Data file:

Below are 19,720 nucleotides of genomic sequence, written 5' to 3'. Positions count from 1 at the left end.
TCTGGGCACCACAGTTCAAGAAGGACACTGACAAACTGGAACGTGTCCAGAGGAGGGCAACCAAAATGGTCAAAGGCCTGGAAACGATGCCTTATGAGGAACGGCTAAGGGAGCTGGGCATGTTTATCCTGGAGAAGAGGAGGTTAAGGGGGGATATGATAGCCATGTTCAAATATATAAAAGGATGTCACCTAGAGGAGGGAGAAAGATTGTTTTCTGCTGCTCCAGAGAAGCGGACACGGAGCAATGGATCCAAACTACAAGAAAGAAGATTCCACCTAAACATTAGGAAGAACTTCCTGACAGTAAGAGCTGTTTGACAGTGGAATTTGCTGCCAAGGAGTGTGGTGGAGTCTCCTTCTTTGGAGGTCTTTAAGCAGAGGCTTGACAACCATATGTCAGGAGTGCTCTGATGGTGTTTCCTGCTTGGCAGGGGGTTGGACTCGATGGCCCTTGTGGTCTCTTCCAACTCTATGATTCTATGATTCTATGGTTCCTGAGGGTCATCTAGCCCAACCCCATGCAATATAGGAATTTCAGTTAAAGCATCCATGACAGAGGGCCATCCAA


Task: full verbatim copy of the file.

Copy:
Below are 19,720 nucleotides of genomic sequence, written 5' to 3'. Positions count from 1 at the left end.
TCTGGGCACCACAGTTCAAGAAGGACACTGACAAACTGGAACGTGTCCAGAGGAGGGCAACCAAAATGGTCAAAGGCCTGGAAACGATGCCTTATGAGGAACGGCTAAGGGAGCTGGGCATGTTTATCCTGGAGAAGAGGAGGTTAAGGGGGGATATGATAGCCATGTTCAAATATATAAAAGGATGTCACCTAGAGGAGGGAGAAAGATTGTTTTCTGCTGCTCCAGAGAAGCGGACACGGAGCAATGGATCCAAACTACAAGAAAGAAGATTCCACCTAAACATTAGGAAGAACTTCCTGACAGTAAGAGCTGTTTGACAGTGGAATTTGCTGCCAAGGAGTGTGGTGGAGTCTCCTTCTTTGGAGGTCTTTAAGCAGAGGCTTGACAACCATATGTCAGGAGTGCTCTGATGGTGTTTCCTGCTTGGCAGGGGGTTGGACTCGATGGCCCTTGTGGTCTCTTCCAACTCTATGATTCTATGATTCTATGGTTCCTGAGGGTCATCTAGCCCAACCCCATGCAATATAGGAATTTCAGTTAAAGCATCCATGACAGAGGGCCATCCAA